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Archive for the ‘Harvesting honey’ Category

After my last entry,(” Warm Spell” ) we did indeed have another cold spell with snow.  Ah… Spring! It’s now getting warmer and nights aren’t as cold; temp today got up to 60 degrees but will drop down into the low thirties.  Such changes in the weather pose a challenge to the honeybees, but they have adapted to our climate here and hopefully made it through OK.

I took advantage of the beautiful day to take a look inside and see for sure how they are doing. Hive #1.  This is the one that replaced their queen themselves…so she is now a “local”.  I was a small colony going into winter but I left them plenty of honey. I was excited to see her alive and well and beginning to lay. queen-2

In this photo I circled the queen and put in an arrow showing a developing larva.  The brown capped brood cells are the pupating larvae…they will hatch out in a few days and little by little the colony will expand.

I also took the opportunity to put in a feeding bowl for them.  Even though there is still plenty of honey in the combs, I feel a little extra food wouldn’t hurt.  I mixed up 2 cups water with 1 cup sugar and put it in a 1 quart baggie in a plastic food container.  Then I pricked the surface with a pin.  This will allow the sugar solution to ooze out in little drops on the surface of the baggie. The bees can lap up the sugar water and they won’t drown as they would if I just put the liquid in the bowl.

feeding-bowl

The second hive looked just as strong. There was still some extra uneaten honey so I took one of the combs out… all the better, as I have just finished eating the honey collected last fall.  comb

So….. all is good with the honeybees for now.  We will no doubt get some more cold weather and even a stray snow storm yet, but Spring is definitely on its way. As it continues to warm up, and trees and flowers begin to flower the queen will increase egg production and the hive will really start to hum!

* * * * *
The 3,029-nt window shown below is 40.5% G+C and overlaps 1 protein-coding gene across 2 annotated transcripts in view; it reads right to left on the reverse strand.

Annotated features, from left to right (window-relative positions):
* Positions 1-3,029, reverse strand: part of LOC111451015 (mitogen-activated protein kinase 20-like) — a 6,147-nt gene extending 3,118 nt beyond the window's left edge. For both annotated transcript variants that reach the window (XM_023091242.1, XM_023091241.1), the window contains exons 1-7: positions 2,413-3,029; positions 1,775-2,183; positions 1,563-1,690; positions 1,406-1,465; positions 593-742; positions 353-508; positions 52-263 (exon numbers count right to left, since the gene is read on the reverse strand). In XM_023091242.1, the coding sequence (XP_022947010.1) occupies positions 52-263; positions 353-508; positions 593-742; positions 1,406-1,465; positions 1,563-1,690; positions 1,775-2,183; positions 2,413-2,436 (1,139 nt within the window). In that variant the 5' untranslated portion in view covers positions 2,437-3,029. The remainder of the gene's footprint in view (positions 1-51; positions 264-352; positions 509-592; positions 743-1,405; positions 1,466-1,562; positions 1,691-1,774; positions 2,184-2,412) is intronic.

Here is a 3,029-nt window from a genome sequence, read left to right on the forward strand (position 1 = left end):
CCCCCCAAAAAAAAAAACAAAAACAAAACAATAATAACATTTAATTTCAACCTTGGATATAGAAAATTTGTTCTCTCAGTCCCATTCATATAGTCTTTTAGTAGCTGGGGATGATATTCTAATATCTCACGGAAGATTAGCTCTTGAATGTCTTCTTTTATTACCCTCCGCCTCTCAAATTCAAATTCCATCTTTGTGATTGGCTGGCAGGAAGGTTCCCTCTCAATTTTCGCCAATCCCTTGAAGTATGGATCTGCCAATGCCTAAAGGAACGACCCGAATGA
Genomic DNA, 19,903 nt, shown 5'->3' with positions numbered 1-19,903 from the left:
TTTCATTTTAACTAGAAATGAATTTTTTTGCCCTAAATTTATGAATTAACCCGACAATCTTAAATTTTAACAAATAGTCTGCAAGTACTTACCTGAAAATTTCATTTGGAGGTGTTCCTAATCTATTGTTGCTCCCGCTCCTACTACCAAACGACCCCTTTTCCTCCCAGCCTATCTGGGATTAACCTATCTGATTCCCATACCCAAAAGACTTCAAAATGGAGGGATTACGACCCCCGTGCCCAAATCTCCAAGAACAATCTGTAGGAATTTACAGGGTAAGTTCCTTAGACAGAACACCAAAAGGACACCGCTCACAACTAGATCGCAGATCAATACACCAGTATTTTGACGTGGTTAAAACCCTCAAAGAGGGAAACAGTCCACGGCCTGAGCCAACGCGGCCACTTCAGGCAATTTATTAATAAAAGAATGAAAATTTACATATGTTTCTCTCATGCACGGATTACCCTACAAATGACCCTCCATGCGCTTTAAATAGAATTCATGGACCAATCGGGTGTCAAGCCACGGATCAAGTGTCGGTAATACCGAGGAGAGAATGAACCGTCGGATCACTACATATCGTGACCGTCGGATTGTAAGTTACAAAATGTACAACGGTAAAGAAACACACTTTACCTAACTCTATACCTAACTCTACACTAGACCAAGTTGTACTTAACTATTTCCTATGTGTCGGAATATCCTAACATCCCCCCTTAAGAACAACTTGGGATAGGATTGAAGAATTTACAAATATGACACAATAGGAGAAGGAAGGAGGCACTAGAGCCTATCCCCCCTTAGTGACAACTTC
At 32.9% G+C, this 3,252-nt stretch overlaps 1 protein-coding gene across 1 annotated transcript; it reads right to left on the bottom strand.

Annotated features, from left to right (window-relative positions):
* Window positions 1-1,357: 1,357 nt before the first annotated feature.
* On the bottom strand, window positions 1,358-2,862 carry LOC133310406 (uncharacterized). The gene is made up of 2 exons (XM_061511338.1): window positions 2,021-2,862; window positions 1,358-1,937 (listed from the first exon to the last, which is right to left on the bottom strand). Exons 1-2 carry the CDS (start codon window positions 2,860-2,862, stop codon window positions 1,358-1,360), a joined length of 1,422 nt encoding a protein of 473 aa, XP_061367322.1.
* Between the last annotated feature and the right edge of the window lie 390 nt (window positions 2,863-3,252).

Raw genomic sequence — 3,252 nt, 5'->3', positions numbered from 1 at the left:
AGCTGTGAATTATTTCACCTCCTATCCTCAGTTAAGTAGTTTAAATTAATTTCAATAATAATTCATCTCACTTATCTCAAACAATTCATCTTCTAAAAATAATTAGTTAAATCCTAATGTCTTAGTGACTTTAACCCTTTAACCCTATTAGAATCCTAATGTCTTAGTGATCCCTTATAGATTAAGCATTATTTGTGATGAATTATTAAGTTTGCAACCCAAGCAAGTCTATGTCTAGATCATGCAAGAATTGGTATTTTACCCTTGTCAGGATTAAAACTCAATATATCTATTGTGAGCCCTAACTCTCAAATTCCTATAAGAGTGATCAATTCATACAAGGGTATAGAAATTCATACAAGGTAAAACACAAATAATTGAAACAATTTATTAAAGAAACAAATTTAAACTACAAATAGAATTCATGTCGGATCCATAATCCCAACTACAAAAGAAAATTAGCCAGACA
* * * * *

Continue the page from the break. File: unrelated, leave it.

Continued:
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My single hive this year was very productive. The colony has expanded greatly and I know I will have to split it next Spring.  I inspected the hive and determined that I could safely remove 4 full bars of comb.

Comb in hive

Comb in hive

I removed the oldest combs ( the ones that were the darkest).  Each time a bee larva forms a pupa within the cell, it leaves behind a very thin cocoon shell in the cell.  The worker bees clean out the cell for the next larva but don’t remove the cocoon.  After a while, the combs get darker and darker as the shells build up and it’s good practice to remove them as not only do they make the cell smaller, they can contain small amounts of toxins and harmful organisms that the bees have brought into the hive and can create problems.

Comb and sieve

Comb and sieve

I then cut the comb off the bar and crushed the comb into a sieve. Leaving the comb overnight allowed the honey to drip through, leaving the wax and debris behind.  The next day I poured the honey into the jars.  I then melted the wax in a separate pot and poured it through a fine sieve lined with cheesecloth. The result was a clean block of wax.

Crushing the comb

Crushing the comb